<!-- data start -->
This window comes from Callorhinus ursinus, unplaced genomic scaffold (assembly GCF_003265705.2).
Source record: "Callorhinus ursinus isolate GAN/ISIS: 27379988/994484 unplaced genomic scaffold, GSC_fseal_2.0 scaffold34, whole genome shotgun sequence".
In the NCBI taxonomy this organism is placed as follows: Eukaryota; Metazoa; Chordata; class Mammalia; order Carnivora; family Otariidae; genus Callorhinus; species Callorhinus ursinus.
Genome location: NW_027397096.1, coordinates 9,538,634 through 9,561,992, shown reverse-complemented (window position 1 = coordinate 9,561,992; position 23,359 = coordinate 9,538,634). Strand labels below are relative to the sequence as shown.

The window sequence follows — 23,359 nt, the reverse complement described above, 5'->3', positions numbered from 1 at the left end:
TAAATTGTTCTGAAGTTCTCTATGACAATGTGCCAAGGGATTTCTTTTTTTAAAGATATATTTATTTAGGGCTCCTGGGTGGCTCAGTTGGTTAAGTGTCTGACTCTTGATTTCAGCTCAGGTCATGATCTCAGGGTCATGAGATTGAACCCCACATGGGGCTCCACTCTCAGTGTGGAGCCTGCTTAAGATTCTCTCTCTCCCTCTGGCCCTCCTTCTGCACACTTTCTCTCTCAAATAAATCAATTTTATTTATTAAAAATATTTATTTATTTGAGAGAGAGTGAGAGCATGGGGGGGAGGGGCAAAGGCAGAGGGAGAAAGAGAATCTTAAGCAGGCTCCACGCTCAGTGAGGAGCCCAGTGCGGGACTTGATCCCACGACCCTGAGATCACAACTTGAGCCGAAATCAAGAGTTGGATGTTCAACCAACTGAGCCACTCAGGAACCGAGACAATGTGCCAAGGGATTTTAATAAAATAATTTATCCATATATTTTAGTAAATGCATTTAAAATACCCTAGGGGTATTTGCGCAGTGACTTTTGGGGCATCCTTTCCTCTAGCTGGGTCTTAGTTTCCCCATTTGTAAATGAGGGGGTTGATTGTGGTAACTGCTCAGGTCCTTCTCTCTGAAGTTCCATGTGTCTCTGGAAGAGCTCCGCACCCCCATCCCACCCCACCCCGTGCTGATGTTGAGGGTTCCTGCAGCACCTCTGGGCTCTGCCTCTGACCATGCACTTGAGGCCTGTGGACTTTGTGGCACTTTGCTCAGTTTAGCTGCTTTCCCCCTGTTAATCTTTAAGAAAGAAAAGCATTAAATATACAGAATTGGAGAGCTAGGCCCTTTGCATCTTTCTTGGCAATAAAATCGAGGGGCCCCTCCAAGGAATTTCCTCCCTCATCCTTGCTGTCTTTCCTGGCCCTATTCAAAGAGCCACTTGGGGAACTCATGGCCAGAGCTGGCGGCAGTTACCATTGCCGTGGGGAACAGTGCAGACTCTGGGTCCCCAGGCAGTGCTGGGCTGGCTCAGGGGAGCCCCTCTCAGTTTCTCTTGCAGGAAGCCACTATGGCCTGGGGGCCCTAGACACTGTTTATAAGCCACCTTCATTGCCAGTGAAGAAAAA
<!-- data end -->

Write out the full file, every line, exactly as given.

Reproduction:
This window comes from Callorhinus ursinus, unplaced genomic scaffold (assembly GCF_003265705.2).
Source record: "Callorhinus ursinus isolate GAN/ISIS: 27379988/994484 unplaced genomic scaffold, GSC_fseal_2.0 scaffold34, whole genome shotgun sequence".
In the NCBI taxonomy this organism is placed as follows: Eukaryota; Metazoa; Chordata; class Mammalia; order Carnivora; family Otariidae; genus Callorhinus; species Callorhinus ursinus.
Genome location: NW_027397096.1, coordinates 9,538,634 through 9,561,992, shown reverse-complemented (window position 1 = coordinate 9,561,992; position 23,359 = coordinate 9,538,634). Strand labels below are relative to the sequence as shown.

The window sequence follows — 23,359 nt, the reverse complement described above, 5'->3', positions numbered from 1 at the left end:
TAAATTGTTCTGAAGTTCTCTATGACAATGTGCCAAGGGATTTCTTTTTTTAAAGATATATTTATTTAGGGCTCCTGGGTGGCTCAGTTGGTTAAGTGTCTGACTCTTGATTTCAGCTCAGGTCATGATCTCAGGGTCATGAGATTGAACCCCACATGGGGCTCCACTCTCAGTGTGGAGCCTGCTTAAGATTCTCTCTCTCCCTCTGGCCCTCCTTCTGCACACTTTCTCTCTCAAATAAATCAATTTTATTTATTAAAAATATTTATTTATTTGAGAGAGAGTGAGAGCATGGGGGGGAGGGGCAAAGGCAGAGGGAGAAAGAGAATCTTAAGCAGGCTCCACGCTCAGTGAGGAGCCCAGTGCGGGACTTGATCCCACGACCCTGAGATCACAACTTGAGCCGAAATCAAGAGTTGGATGTTCAACCAACTGAGCCACTCAGGAACCGAGACAATGTGCCAAGGGATTTTAATAAAATAATTTATCCATATATTTTAGTAAATGCATTTAAAATACCCTAGGGGTATTTGCGCAGTGACTTTTGGGGCATCCTTTCCTCTAGCTGGGTCTTAGTTTCCCCATTTGTAAATGAGGGGGTTGATTGTGGTAACTGCTCAGGTCCTTCTCTCTGAAGTTCCATGTGTCTCTGGAAGAGCTCCGCACCCCCATCCCACCCCACCCCGTGCTGATGTTGAGGGTTCCTGCAGCACCTCTGGGCTCTGCCTCTGACCATGCACTTGAGGCCTGTGGACTTTGTGGCACTTTGCTCAGTTTAGCTGCTTTCCCCCTGTTAATCTTTAAGAAAGAAAAGCATTAAATATACAGAATTGGAGAGCTAGGCCCTTTGCATCTTTCTTGGCAATAAAATCGAGGGGCCCCTCCAAGGAATTTCCTCCCTCATCCTTGCTGTCTTTCCTGGCCCTATTCAAAGAGCCACTTGGGGAACTCATGGCCAGAGCTGGCGGCAGTTACCATTGCCGTGGGGAACAGTGCAGACTCTGGGTCCCCAGGCAGTGCTGGGCTGGCTCAGGGGAGCCCCTCTCAGTTTCTCTTGCAGGAAGCCACTATGGCCTGGGGGCCCTAGACACTGTTTATAAGCCACCTTCATTGCCAGTGAAGAAAAA